INTERNATIONAL REPORT—Keeping hotels clean has always been of utmost importance to property owners and managers, but with the COVID-19 pandemic, housekeeping procedures have had to go to the next level to ensure that guests—and staff—are safe.
“The safety of our associates and our guests is of the utmost importance,” said Peter Hechler, senior assistant VP/head of regional operations for Middle East, Europe, North Africa and Americas, Banyan Tree Group. “The hygiene and safety preventive measurements and their compliance are the only tools to guarantee everyone’s health while still being able to enjoy a holiday.”
Padraig Gallagher, director of operations, Thompson Nashville, who has spent more than 10 years at the company’s properties, agreed. “Proper and thorough housekeeping in the age of COVID is essential. Although we have always had a large emphasis on cleanliness standards and scores, that focus is now also a major concern for our guests also. The visual aspect is also very important to reassure our guests, signage, Plexiglas, hand sanitizers throughout the hotel and regularly disinfecting high-touch areas.”
The heightened housekeeping standards have meant new procedures and training for employees. “All of our housekeeping team wears goggles, face mask and gloves during their shift,” said Hechler. “The use of products has been adjusted to comply with international certifications such as Bureau Veritas. Our staff’s temperature is scanned daily at least twice a day. The villas are vaporized to be sanitized prior to every new guest. All unnecessary collateral has been removed from our villas and common areas to prevent contact. We provide every guest with a sanitary kit for their own use during their stay, and their temperature is scanned upon arrival. Hand sanitizer has been placed in all common areas and guests are encouraged to apply on a regular basis. These are just some of the changes that have been made to our standard protocols.”
As many guests now decline in-stay cleaning of rooms, more time is now allotted for cleaning between stays. “After a guest checks out, we allow a room to remain untouched for 24 hours, and once cleaned, we keep the room vacant for another 24 hours to allow for a 48-hour rest period for rooms between guests,” said Gallagher. “All team members must wear a facemask and gloves need to be changed between each guestroom. We have removed a lot of the high-touch items from rooms such as magazines, menus, directories, glassware (replaced with individually wrapped cups) and we have also introduced one-time use DND signs in all our rooms. We recently purchased a disinfectant mister for use throughout the hotel also.”
The equipment that is used to clean rooms has changed as well. “We certainly are seeing the foggers,” said Amy Yore, EVP sales and marketing with responsibility for product development, Forbes Industries. “UV light is another form of a different type of cleaner that is being used that had not really been used before. Before, housekeepers had 30 minutes to turn a room; that was the expectation. They did 16 rooms a day, 30 minutes a room and that is not a lot of time. Some were stay over, some were checkouts. Now, because they don’t go in the rooms at all during the stay, it is a much more thorough cleaning with a longer time period to make sure everything is clean and sanitized with special attention paid to high-touch areas, such as doorknobs, remotes and telephones. They are doing things like putting the remote in a plastic bag to start to show that it has been sanitized.”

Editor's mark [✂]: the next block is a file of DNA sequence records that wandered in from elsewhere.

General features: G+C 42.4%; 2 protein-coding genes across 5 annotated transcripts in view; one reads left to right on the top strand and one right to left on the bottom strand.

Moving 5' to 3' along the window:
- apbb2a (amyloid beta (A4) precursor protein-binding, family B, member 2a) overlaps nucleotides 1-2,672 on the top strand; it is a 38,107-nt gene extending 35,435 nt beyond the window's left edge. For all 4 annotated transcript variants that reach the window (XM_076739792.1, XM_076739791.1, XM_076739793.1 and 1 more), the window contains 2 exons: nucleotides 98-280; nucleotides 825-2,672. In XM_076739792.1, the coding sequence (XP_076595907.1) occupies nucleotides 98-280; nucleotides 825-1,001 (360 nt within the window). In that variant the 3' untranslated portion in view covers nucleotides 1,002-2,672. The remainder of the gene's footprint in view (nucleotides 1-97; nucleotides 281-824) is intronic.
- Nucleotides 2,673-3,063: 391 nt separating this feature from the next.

Yore said that her company has created a system to help prevent cross-contamination when turning over a room. “One of the main goals here—when you clean a room—you don’t want someone’s soiled linen and towels to be put on the same cart as the clean one that they are going to be putting on the beds,” she said. “That has to change now. “We provided a system, which is two carts that a housekeeper or a housekeeping team can use to be able to keep everything separate. Keep the strip-down of the room completely separate from the set-up of the room.
Of course, just stepping up cleaning procedures is not enough; hotels must help feel confident that they are safe during their stay. “In order to survive, hotels are going to need to instill a sense of confidence in their returning guests to make sure that they feel absolutely safe in that environment,” said Yore, who has been in the foodservice and hospitality industry for about 30 years. “Hotels are certainly demonstrating that from the second you have any connection to that hotel—on their website it is on there, when you go to reserve a room, when you walk to the front desk. They have it loud and clear and very visual that they have taken on additional safety and cleanliness standards.”
Gallagher agreed, “I believe guests find it reassuring when they see how regularly we are disinfecting surfaces. We also recently added our COVID-19 measures on our guest satisfaction survey and it has shown that we are exceeding guest expectations when it come to the COVID measures we have in place. Guests are informed about our COVID measures at check-in and are also alerted during the reservations process.”